Another handy feature returning with the Nova Pro series is SteelSeries Chat and Game Audio mixer. This allows you to easily transition between which audio you want to prioritize the delivery of. If your game is too loud, for instance, you can simply mix the audio more towards chat. This allows you to fine-tune where you want to focus your audio’s attention.
It’s easily one of the best features we’ve seen pop up in gaming headsets in the past several years, and SteelSeries continues to deliver an easy-to-use option for it. There are also EQ settings for your microphone and chat systems. These allow you to tweak settings like Noise Reduction, and you’ll even be able to use Sonar with the Nova Pro series to remove noise from your teammate’s microphones, without them having to do anything.
Another new addition for Sonar is spatial audio with 360-degree surround sound. Unlike other virtual surround sound systems, SteelSeries says that Sonar uses the true 7.1 surround soundtrack. It then sends the exact placement of sound in space through a series of algorithms to creature a virtual surround sound output. You can also customize the intensity of Sonar’s surround sound, which SteelSeries says is a “first in gaming”.
Another change between the Nova Pro series and SteelSeries’ other Arctis headsets is the introduction of both high-speed wireless and Bluetooth. This means you can easily switch between the two with the Nova Pro Wireless, allowing you to take your headset on the go and connect to your phone, Switch, and other portable systems.
The Nova Pro Wireless features a new power system that SteelSeries calls the Infinity Power system. The system relies on two batteries that you can easily change out by removing one of the headset’s earcups. It isn’t actually a battery that never dies, obviously, however, the system works out exceptionally well in practice.
The dual battery system means that one battery is always charging inside of the GameDAC 2. As such, whenever the battery in the headset begins to get low, you can easafsily pop off the earcup and change it out. This allows you to quickly change batteries on the fly, without losing gaming time to charge back up.
I spent a good few days putting the batteries through rigorous use. I listened to music, played games, and watched videos. Additionally, I spent a good deal of time in Discord with friends. I was able to use one battery for at least two to three days. Of course, that changed depending on how long I used the headset each session. And, because there was always a battery charged and ready to go, running out of juice was never a concern. For the record, SteelSeries rates the headphones as lasting 22 hours on a charge, which isn’t bad. But, with the dual battery system, you’ll barely notice unless you’re out and about when they happen to die.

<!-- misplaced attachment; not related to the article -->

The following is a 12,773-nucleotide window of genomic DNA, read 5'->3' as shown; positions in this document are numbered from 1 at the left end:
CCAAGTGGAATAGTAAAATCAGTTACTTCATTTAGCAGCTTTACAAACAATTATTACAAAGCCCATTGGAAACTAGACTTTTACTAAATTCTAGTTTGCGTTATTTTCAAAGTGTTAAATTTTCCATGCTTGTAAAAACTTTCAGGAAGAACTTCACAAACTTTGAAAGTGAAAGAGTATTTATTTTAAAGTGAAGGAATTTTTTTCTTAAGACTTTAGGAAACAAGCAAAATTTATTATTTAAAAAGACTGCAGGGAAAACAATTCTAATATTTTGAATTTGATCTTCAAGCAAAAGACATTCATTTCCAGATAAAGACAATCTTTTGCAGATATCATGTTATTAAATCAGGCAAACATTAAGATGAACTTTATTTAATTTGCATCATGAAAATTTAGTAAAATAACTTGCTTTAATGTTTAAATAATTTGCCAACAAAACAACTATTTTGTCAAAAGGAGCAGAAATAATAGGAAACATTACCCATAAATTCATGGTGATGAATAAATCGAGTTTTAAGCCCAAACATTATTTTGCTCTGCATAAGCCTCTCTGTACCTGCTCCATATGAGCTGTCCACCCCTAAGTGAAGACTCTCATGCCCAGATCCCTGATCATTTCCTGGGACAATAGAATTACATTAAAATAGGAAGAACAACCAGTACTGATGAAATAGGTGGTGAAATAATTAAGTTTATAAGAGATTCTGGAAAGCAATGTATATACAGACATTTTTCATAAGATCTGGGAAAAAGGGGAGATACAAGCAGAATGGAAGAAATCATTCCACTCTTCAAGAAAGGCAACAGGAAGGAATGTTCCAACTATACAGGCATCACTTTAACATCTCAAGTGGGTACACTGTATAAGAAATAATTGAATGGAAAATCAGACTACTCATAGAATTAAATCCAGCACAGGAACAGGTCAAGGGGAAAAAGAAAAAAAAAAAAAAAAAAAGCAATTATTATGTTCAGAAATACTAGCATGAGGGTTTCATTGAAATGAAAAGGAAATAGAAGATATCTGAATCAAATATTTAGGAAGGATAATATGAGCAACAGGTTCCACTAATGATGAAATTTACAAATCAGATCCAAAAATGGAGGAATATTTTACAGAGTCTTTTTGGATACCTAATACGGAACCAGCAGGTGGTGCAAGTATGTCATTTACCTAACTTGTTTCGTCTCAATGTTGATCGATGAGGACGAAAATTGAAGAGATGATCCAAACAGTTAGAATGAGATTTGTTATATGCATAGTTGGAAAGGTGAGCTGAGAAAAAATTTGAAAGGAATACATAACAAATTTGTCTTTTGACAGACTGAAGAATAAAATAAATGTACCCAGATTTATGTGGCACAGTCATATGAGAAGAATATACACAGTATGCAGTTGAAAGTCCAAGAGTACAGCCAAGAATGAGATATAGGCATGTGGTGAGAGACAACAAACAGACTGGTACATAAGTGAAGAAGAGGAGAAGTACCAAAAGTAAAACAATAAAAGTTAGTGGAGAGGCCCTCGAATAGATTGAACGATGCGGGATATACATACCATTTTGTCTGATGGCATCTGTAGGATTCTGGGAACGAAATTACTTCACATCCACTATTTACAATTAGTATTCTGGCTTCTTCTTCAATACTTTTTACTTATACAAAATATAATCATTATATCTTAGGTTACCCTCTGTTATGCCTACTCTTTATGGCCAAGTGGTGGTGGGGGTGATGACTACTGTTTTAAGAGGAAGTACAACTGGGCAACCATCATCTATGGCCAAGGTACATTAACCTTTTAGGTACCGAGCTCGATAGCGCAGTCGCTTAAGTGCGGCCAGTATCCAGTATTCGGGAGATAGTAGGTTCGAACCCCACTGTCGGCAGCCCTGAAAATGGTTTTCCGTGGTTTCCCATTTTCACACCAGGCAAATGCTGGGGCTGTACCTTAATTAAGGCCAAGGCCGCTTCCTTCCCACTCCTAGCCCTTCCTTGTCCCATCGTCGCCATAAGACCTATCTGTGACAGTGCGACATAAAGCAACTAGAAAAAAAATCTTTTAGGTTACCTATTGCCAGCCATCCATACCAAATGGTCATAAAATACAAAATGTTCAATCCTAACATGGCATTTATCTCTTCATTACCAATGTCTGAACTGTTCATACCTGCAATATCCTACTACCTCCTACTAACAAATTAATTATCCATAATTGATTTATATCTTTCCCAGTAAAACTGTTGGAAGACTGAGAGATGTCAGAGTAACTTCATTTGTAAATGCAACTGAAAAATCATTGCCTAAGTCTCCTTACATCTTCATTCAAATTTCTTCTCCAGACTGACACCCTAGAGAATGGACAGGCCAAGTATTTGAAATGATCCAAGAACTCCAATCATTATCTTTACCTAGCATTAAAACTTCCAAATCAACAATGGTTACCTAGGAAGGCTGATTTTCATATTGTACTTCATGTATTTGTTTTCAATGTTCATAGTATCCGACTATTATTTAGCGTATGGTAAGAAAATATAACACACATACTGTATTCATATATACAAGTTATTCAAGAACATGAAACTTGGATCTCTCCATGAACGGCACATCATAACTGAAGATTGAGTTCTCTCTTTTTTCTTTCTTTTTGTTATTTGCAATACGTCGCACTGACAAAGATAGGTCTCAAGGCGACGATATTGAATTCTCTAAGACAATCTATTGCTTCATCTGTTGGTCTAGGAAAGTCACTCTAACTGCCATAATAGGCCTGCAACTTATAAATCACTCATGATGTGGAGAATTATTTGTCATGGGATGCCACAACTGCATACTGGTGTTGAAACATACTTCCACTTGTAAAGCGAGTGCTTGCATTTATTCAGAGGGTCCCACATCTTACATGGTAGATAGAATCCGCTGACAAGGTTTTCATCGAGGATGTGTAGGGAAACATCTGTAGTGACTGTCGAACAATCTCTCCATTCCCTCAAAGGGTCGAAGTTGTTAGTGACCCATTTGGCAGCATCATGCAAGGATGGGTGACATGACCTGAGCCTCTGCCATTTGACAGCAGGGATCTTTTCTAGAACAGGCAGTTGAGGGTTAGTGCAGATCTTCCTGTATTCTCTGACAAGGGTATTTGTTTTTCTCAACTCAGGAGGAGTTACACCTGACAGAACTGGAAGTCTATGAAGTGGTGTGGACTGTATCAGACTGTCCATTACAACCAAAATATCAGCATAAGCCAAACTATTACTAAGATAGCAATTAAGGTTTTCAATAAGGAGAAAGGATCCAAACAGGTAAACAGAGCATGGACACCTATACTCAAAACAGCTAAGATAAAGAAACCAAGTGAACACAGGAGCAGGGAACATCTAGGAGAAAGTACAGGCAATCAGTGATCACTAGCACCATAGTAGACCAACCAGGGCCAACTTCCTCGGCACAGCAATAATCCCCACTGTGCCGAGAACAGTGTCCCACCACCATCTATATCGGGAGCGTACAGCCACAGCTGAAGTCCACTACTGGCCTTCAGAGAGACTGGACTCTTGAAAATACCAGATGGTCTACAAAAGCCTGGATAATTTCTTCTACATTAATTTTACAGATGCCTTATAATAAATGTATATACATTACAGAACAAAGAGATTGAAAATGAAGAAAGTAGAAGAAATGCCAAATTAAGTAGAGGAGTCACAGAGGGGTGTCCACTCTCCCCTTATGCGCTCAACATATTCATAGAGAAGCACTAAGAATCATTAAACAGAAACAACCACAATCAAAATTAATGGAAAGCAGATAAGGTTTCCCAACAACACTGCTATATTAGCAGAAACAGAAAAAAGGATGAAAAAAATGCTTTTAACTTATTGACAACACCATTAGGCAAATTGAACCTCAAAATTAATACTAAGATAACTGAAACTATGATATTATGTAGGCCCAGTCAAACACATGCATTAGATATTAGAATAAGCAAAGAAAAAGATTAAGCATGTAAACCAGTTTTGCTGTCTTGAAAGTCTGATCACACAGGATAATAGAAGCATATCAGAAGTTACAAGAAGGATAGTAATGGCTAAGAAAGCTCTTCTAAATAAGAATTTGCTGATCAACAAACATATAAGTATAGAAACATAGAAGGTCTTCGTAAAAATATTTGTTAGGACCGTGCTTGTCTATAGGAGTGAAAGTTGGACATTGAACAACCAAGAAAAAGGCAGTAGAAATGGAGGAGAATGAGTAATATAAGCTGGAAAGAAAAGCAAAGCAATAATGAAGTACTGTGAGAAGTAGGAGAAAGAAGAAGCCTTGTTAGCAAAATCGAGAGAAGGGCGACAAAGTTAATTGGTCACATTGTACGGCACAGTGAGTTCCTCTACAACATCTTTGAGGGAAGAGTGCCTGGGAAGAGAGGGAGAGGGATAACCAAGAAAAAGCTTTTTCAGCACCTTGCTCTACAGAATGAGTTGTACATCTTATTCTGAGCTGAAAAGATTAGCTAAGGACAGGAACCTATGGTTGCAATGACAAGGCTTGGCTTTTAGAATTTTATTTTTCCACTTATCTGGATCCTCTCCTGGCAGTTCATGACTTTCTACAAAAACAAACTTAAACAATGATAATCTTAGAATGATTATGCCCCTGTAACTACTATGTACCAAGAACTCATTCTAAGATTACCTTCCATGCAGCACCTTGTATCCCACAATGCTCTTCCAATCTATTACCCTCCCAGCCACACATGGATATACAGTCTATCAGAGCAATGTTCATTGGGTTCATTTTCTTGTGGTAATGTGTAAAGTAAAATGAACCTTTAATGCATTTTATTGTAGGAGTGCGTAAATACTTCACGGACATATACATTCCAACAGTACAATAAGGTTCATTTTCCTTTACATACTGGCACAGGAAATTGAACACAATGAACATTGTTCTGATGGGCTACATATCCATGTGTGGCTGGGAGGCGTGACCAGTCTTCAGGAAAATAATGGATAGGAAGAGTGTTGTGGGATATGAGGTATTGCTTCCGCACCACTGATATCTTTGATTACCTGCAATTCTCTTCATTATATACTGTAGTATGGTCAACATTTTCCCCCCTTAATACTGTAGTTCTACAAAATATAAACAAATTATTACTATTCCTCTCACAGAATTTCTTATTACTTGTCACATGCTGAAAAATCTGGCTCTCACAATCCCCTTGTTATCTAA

Arctis Nova Pro Wireless Sound Quality
But how do all of these new features translate into sound quality? Well, that’s the kicker. The Nova Pro and Nova Pro Wireless are by far the best sounding headsets that SteelSeries has released to date. And a lot of that quality really comes into play with tweaking the sound to your liking.
Yes, the sound quality is more than passable at the headset’s default settings. Everything sounds crisp and clear even on default settings. I had no issues picking up noises around me in games I tested. This proved true in Battlefield 2042, Red Dead Redemption 2, and Escape From Tarkov. However, the real meat and potatoes come from tweaking the audio in Sonar.
The addition of Spatial Audio, and the option to tweak its overall intensity, is game-changing.
Overall, the SteelSeries Arctis Nova Pro and Nova Pro Wireless are both fantastic headsets. If you aren’t looking for a wireless kit, then the Nova Pro offers fantastic audio and customization. And, that version is available at a fairly standard price for high-end headsets at just $249.99.
But, if you truly want to experience what SteelSeries is trying to accomplish here, go for the Nova Pro Wireless. At $349.99, the price is a little hard to swallow, sure. However, the sheer amount of customization available with Sonar makes it a one-of-a-kind system for gamers that want to tweak their audio to very specific results.
SteelSeries is just one of many companies in the gaming headset market. However, the Nova Pro Wireless continues the trend of success from a company that has proven time and time again it has what it takes to deliver great products that matter. Of course, other headsets, like the Razer BlackShark V2 Pro continue to be great alternatives. And you can always pick up the Arctis 7+ or 7P+ for similar quality and comfort.
Should I buy the SteelSeries Arctis Nova Pro Wireless?
Yes. If you want to tweak the sound of your audio and make it stand out, then the SteelSeries Arctis Nova Pro Wireless is the headset to beat.